As we started to think about how to connect with artist/makers, we quickly realized Zoom was the tool that was newest to all of us, so we started by exploring ways of using the technology and how this might work with the group. We made a few experiments and sent images of the artist team on Zoom to some of the participants who might be able to join in with an online workshop. During this process we discovered that some participants had already been accessing Zoom with other services or that the people supporting them have become familiar with it (as we all have!). This seemed to be a promising way of keeping in touch with people to supplement lower-tech methods.
This week, we tried out first group zoom session which (after some initial technical hiccups) went really well. We made sure everyone had a telephone number they could call with any technical issues, so we were able to support people with their set ups as needed. In advance of the session, we asked the makers to have with them a stick (perhaps collected from the garden) and some material to decorate it. We began the session with saying hello and giving space to everyone to respond in turn. It was fantastic to see everyone.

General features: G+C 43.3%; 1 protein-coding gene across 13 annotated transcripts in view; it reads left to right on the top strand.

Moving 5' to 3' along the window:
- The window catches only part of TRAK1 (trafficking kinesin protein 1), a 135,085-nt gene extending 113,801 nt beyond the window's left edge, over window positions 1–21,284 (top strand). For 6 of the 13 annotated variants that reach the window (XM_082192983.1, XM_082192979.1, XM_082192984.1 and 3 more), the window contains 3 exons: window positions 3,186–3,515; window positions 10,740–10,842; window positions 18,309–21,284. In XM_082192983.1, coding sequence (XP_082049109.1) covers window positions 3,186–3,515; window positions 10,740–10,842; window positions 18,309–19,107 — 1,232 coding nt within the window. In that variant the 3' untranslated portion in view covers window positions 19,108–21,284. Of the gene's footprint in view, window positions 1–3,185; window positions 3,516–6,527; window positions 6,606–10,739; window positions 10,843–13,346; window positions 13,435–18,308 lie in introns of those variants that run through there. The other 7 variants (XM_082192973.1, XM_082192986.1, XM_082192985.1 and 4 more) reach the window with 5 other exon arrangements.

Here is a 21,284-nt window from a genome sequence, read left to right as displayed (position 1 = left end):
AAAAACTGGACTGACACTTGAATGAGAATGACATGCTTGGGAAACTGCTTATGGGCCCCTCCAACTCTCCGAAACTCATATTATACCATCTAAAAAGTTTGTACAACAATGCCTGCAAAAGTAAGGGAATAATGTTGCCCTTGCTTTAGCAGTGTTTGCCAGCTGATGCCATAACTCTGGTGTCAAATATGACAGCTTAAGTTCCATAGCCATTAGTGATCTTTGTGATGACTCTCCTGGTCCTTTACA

After the session we reflected on how the session unfolded very much like the studio day – we begin with a proposition (in this case the stick and materials) and are then led by how the makers respond. The gallery screen set up of Zoom enabled us to mirror participants and respond in the moment. For example, Christopher at one point brought an instrument and began to make a sound so then we all found things to make sounds with in response. So even though we can’t be in the studio together zoom is proving to be a useful space. In addition to the group experience, we are making plans to do more small group/pair sessions in break-out rooms on Zoom.
We’ve really enjoyed these experiments, but feel there’s still a place for lower-tech ways of keeping in touch. In another post, we’ll share some of the materials and propositions we’ve been putting together for artist/makers to receive in the mail. Personalising the communication so it works for individuals is still so important!